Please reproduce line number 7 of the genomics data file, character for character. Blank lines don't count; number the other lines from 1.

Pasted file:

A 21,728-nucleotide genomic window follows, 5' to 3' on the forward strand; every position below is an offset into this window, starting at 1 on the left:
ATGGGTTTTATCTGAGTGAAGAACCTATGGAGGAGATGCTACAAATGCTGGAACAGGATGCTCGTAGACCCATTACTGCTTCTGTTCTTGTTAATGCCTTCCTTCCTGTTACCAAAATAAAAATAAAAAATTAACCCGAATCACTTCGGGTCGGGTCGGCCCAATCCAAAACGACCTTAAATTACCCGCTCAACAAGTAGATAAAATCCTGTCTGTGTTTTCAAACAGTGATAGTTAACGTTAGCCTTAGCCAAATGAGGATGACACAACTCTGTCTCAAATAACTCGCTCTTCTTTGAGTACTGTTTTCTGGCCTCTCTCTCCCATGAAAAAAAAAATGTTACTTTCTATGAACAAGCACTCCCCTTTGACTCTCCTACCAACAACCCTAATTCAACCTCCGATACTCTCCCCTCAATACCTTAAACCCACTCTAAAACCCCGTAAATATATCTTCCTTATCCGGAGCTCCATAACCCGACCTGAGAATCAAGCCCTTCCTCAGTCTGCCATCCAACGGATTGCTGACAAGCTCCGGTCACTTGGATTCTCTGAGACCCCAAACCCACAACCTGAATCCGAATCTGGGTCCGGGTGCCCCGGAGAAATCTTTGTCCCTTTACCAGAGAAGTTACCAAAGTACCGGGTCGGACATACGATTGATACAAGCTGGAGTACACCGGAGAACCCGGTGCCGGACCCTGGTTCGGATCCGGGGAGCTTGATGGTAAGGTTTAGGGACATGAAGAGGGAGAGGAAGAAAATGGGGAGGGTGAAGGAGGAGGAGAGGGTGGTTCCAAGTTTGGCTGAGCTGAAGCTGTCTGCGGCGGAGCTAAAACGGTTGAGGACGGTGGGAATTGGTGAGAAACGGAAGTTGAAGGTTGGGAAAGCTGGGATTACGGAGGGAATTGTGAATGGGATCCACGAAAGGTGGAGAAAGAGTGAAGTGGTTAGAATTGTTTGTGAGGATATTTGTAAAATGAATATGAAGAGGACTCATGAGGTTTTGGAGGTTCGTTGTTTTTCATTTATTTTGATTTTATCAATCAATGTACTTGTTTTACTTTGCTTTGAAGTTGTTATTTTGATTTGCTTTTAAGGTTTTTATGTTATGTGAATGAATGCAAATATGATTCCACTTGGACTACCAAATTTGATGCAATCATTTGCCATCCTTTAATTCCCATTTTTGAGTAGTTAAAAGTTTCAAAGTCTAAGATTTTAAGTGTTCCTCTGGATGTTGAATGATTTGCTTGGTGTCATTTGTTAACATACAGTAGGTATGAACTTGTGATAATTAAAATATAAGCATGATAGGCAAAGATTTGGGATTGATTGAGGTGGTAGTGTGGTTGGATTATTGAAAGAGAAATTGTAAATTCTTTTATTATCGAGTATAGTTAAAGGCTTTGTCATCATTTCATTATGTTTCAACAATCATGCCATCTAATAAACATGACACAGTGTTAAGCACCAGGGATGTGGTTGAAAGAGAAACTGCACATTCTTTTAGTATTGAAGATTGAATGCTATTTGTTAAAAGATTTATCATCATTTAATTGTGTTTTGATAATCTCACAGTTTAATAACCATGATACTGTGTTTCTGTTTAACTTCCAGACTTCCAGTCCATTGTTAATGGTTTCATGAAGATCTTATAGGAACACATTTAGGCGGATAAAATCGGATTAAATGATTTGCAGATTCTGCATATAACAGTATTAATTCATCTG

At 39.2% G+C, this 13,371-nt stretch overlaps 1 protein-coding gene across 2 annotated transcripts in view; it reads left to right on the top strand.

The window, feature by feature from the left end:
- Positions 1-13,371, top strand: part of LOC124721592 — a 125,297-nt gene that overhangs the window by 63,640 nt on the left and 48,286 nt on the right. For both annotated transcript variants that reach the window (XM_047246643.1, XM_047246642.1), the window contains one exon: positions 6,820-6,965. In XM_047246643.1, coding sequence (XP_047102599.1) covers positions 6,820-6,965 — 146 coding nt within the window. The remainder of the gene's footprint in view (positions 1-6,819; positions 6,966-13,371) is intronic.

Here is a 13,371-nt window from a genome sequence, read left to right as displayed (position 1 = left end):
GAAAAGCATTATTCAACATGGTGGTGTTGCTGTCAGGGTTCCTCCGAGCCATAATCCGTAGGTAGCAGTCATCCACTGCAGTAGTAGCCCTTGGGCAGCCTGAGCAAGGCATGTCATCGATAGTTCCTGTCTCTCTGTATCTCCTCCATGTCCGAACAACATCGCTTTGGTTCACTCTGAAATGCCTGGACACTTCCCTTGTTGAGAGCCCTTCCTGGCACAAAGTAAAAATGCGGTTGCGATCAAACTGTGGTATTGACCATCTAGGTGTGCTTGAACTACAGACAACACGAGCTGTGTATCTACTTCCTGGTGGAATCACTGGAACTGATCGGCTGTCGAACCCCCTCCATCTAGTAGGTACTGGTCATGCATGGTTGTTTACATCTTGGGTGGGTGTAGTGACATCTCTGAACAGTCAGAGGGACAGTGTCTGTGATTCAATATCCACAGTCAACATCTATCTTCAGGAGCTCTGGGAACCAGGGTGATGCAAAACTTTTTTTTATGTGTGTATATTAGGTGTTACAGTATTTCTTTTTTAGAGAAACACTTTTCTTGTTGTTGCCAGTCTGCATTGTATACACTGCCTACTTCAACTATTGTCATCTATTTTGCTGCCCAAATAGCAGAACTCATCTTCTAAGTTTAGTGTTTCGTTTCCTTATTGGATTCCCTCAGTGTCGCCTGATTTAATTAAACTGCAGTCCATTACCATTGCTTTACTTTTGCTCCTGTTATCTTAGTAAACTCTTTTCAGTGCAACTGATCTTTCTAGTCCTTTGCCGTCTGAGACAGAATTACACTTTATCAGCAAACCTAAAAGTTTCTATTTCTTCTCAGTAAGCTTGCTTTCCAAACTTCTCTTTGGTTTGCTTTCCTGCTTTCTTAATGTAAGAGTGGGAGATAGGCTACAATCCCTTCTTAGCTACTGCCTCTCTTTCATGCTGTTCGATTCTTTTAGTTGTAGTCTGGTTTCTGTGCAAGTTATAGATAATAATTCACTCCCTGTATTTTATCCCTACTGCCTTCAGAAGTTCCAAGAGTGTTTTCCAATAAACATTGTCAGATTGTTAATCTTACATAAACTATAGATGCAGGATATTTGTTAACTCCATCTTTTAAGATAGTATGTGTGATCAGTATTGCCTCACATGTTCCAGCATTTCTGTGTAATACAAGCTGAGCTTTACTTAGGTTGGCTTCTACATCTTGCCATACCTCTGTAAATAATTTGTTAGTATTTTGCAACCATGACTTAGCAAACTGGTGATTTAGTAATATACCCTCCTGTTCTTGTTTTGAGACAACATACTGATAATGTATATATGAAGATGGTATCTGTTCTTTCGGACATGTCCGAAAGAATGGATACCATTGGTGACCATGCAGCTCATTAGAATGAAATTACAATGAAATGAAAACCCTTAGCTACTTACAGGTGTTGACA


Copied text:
GAAAAGCATTATTCAACATGGTGGTGTTGCTGTCAGGGTTCCTCCGAGCCATAATCCGTAGGTAGCAGTCATCCACTGCAGTAGTAGCCCTTGGGCAGCCTGAGCAAGGCATGTCATCGATAGTTCCTGTCTCTCTGTATCTCCTCCATGTCCGAACAACATCGCTTTGGTTCACTCTGAAATGCCTGGACACTTCCCTTGTTGAGAGCCCTTCCTGGCACAAAGTAAAAATGCGGTTGCGATCAAACTGTGGTATTGACCATCTAGGTGTGCTTGAACTACAGACAACACGAGCTGTGTATCTACTTCCTGGTGGAATCACTGGAACTGATCGGCTGTCGAACCCCCTCCATCTAGTAGGTACTGGTCATGCATGGTTGTTTACATCTTGGGTGGGTGTAGTGACATCTCTGAACAGTCAGAGGGACAGTGTCTGTGATTCAATATCCACAGTCAACATCTATCTTCAGGAGCTCTGGGAACCAGGGTGATGCAAAACTTTTTTTTATGTGTGTATATTAGGTGTTACAGTATTTCTTTTTTAGAGAAACACTTTTCTTGTTGTTGCCAGTCTGCATTGTATACACTGCCTACTTCAACTATTGTCATCTATTTTGCTGCCCAAATAGCAGAACTCATCTTCTAAGTTTAGTGTTTCGTTTCCTTATTGGATTCCCTCAGTGTCGCCTGATTTAATTAAACTGCAGTCCATTACCATTGCTTTACTTTTGCTCCTGTTATCTTAGTAAACTCTTTTCAGTGCAACTGATCTTTCTAGTCCTTTGCCGTCTGAGACAGAATTACACTTTATCAGCAAACCTAAAAGTTTCTATTTCTTCTCAGTAAGCTTGCTTTCCAAACTTCTCTTTGGTTTGCTTTCCTGCTTTCTTAATGTAAGAGTGGGAGATAGGCTACAATCCCTTCTTAGCTACTGCCTCTCTTTCATGCTGTTCGATTCTTTTAGTTGTAGTCTGGTTTCTGTGCAAGTTATAGATAATAATTCACTCCCTGTATTTTATCCCTACTGCCTTCAGAAGTTCCAAGAGTGTTTTCCAATAAACATTGTCAGATTGTTAATCTTACATAAACTATAGATGCAGGATATTTGTTAACTCCATCTTTTAAGATAGTATGTGTGATCAGTATTGCCTCACATGTTCCAGCATTTCTGTGTAATACAAGCTGAGCTTTACTTAGGTTGGCTTCTACATCTTGCCATACCTCTGTAAATAATTTGTTAGTATTTTGCAACCATGACTTAGCAAACTGGTGATTTAGTAATATACCCTCCTGTTCTTGTTTTGAGACAACATACTGATAATGTATATATGAAGATGGTATCTGTTCTTTCGGACATGTCCGAAAGAATGGATACCATTGGTGACCATGCAGCTCATTAGAATGAAATTACAATGAAATGAAAACCCTTAGCTACTTACAGGTGTTGACA